At some point, part of the daily routine for at least some of us kids, was to not only make our beds before school, but to give our bedroom floor a one-over with the vacuum. As I said, no banana peels here.

So of course, now that I’m a mom with kids and lots of beds that need to be made and rugs that could use some vacuuming, I’ve had to come to terms with my own level of cleanliness and decide what I can live with.

It turns out, that for as much as we sometimes question and rebel against earlier generations’ ways, I don’t like living in a pigsty. I make my bed every morning, take out the trash and run my dishwasher every night and like to keep the pillows on my couch zhoozhed (think Carson Kressley on Queer Eye).

Okay, I do have hoarding tendencies when it comes to paperwork and reading material and if you went into my bedroom right now, you’d fine a few piles of such on tabletops and maybe a couple on the floor (it’s tax time, people!).  But I try to keep it in control and not let it bleed into other parts of the house.

Enter: The Messy, Messy Girl.

I have a teenage daughter who’s lovely. She’s pleasant, will help out making dinner and can wield a drill and level with mad skill. She gets good grades, babysits often and works a few days a week in a local store.

But man, she’s a slob.

On her floor right this minute is a giant plastic bag stuffed with bedding used on a ski trip in January; two brown paper lunch bags containing Tupperware containers from school lunches last week; inside out sweaters, jeans, underwear and socks, socks, socks, all scattered in piles across the room.

It’s a fucking shit show, and while I support an individual’s right to live as he or she pleases, I am drawing the line at squalor in my own home.

We’ve been down this road before – where I’ve taken away her laptop and/or cellphone – and she does a big clean up. Then a few days later, it will be hoardersville again.

This morning, I peeked into my 10-year-old son’s room and found he’d taken a page from his sister’s messy book. There are clothes scattered all over the floor, his bed is unmade and there’s an empty can of silly string lying alongside an elbow pad and some USB cords.

But no banana peels. Definitely no banana peels.

No, I am Not Winking at You


Whoa. Is mine this crazy?

In the last 24 hours, I have Googled the following terms: “impetigo,” “hard cat poop” and “mesothelioma.”

It goes without saying that the visual horror unleashed by the first two terms is something that will stay seared in my memory banks for the rest of my life.

But it’s clear that I’ve got a lot of weird stuff on my mind and it’s beginning to manifest itself outwardly. Again.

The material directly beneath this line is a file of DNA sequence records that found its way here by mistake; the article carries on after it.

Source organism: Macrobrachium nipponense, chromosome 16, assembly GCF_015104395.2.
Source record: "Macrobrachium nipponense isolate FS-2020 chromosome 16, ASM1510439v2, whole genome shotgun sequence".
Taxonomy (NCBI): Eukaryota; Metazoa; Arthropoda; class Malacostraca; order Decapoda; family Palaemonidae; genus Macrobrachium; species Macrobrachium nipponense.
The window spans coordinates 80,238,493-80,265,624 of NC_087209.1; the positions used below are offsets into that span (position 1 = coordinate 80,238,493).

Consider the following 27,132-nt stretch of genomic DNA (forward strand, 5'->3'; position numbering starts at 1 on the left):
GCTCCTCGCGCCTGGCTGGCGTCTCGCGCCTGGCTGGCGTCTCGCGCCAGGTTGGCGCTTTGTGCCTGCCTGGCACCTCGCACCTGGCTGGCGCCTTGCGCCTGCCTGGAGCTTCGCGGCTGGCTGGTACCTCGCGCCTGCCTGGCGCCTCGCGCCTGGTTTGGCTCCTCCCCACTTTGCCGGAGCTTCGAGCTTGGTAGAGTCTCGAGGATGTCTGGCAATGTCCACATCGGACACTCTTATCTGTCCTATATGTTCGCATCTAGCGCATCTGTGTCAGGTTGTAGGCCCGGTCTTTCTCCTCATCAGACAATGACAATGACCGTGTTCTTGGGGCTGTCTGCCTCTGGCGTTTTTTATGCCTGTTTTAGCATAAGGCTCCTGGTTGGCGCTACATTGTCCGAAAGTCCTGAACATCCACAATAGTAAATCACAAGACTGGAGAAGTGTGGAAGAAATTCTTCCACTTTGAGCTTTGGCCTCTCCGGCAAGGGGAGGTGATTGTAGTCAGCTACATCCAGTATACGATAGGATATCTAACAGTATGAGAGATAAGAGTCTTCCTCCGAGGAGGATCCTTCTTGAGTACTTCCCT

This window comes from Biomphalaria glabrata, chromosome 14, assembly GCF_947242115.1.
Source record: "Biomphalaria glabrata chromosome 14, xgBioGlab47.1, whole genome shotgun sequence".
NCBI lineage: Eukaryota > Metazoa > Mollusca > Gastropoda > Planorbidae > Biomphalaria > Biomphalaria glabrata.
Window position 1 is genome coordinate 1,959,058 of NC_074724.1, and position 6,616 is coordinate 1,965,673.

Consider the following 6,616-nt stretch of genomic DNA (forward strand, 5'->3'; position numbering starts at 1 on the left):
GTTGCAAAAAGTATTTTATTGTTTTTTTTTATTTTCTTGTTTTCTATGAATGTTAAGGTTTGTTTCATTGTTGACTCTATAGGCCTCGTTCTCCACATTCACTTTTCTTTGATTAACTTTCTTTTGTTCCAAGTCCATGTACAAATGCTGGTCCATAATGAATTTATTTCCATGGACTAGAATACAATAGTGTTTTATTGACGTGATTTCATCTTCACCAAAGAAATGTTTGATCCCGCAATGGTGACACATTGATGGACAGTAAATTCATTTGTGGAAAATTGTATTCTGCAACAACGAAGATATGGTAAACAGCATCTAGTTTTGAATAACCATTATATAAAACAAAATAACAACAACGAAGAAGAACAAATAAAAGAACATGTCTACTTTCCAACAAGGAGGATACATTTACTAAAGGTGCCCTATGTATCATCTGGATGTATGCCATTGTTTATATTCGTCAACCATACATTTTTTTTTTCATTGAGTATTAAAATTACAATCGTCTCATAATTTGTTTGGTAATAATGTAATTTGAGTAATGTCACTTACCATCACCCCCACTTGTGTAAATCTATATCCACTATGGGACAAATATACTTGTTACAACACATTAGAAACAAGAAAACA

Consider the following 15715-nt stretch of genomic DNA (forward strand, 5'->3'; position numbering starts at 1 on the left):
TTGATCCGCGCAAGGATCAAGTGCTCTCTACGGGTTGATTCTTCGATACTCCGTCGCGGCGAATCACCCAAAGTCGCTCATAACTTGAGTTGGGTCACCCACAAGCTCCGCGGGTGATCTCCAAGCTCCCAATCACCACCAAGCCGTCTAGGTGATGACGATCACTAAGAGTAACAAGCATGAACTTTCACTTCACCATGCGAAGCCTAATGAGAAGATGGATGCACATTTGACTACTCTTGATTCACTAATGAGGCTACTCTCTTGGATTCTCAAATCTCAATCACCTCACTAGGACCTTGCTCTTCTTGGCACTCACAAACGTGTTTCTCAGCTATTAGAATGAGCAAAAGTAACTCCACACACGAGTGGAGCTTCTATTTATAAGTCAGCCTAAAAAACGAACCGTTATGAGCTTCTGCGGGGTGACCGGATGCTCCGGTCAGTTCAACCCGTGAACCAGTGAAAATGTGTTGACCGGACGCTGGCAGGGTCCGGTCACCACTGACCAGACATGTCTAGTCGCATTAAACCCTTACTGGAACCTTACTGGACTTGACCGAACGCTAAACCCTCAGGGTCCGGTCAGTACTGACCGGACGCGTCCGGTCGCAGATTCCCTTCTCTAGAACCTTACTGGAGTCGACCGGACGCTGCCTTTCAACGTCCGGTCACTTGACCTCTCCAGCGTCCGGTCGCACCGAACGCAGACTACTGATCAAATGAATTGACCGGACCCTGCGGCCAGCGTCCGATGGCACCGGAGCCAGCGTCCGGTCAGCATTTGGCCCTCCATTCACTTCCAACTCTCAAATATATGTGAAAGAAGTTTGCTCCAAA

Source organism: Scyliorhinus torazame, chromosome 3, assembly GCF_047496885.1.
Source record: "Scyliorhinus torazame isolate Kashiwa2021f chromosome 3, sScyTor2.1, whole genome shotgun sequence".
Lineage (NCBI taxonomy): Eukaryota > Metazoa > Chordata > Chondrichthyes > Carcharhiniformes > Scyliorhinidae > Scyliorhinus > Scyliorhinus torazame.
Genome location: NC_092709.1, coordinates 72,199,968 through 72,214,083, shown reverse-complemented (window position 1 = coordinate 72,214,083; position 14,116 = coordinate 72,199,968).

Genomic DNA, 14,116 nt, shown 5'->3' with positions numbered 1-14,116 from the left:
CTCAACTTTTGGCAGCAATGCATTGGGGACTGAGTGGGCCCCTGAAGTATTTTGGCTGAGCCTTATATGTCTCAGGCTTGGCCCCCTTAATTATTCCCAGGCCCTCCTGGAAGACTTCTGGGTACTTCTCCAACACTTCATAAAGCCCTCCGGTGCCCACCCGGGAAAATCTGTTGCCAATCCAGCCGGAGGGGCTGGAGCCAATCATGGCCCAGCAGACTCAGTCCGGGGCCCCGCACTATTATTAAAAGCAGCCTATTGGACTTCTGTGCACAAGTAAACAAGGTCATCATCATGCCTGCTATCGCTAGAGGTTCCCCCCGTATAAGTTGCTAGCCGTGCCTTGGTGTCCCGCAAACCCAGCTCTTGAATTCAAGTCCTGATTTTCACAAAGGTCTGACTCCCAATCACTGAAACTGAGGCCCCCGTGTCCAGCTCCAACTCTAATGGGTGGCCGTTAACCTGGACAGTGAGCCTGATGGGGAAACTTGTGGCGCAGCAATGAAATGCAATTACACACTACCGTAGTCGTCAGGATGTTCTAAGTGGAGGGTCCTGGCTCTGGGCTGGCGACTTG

Once or twice a year I get an eye twitch.

The first time it happened was about 10 years ago as I began packing up to move to a new house while pretty pregnant with my fourth child and serving a term as PTO president.

The new house was probably more than we could afford at the time and the packing up of every last teaspoon and Lego and hauling boxes filled with books and skillets inspired the sciatic nerve running down the left side of my body to revolt. That combination of stress and crazy pain made sleep impossible and resulted in a tremor in my right eye that persisted for months.

Five years later, and despite spending a fair amount of time upside down in a yoga studio, the wink was back as I navigated through the legal and emotional tumult of ending my marriage of 18 years.

And now as a full-time working single mom (I’m like the suburban Ann Romano with more kids and no Schneider), I find the twitch appears more frequently but for less-extended periods of time.

Last week, the eyeball earthquake was back, but it’s hard to say just what triggered it.

Was it having to pony-up the balance for the new pool cover I had to buy when a giant tree smashed through my backyard during Hurricane Sandy? Or maybe the remains of said giant tree, all 40 or 50 feet of it, cracked and hovering close by in the neighbor’s yard?

Maybe the mountains that needed to be moved last week to get my college son home to have a wisdom tooth removed caused just enough stress. Or how about the big fight he and I had later that night?

It could have been my mom’s recent knee-replacement surgery that took a brief turn to the scary when she spiked a high fever and had my seven siblings and I spinning in circles for about a day. Then everyone started fighting.

Or maybe it’s the increasing demands of my big, corporate employer that has become as insatiable as the flesh-eating plant in Little Shop of Horrors, minus the show-stopping numbers.

Dump all this on top of all the regular activities on my to-do list, like making sure there are school-approved snacks for fourth grade, cat food and endless dinners, eyebrow waxing appointments, reeds for my son’s saxophone and toothpaste.

And then there are my worries. Why is my cat so fat? Will my 19-year old find a major? Will I ever find a good man/read Dickens/lose weight?  Is there life after death?

This, my friends, might also explain why I drink a lot of wine, but even that is starting to grow old.

I’d like to lie down and forget about it all, but I can’t, because my eye is twitching.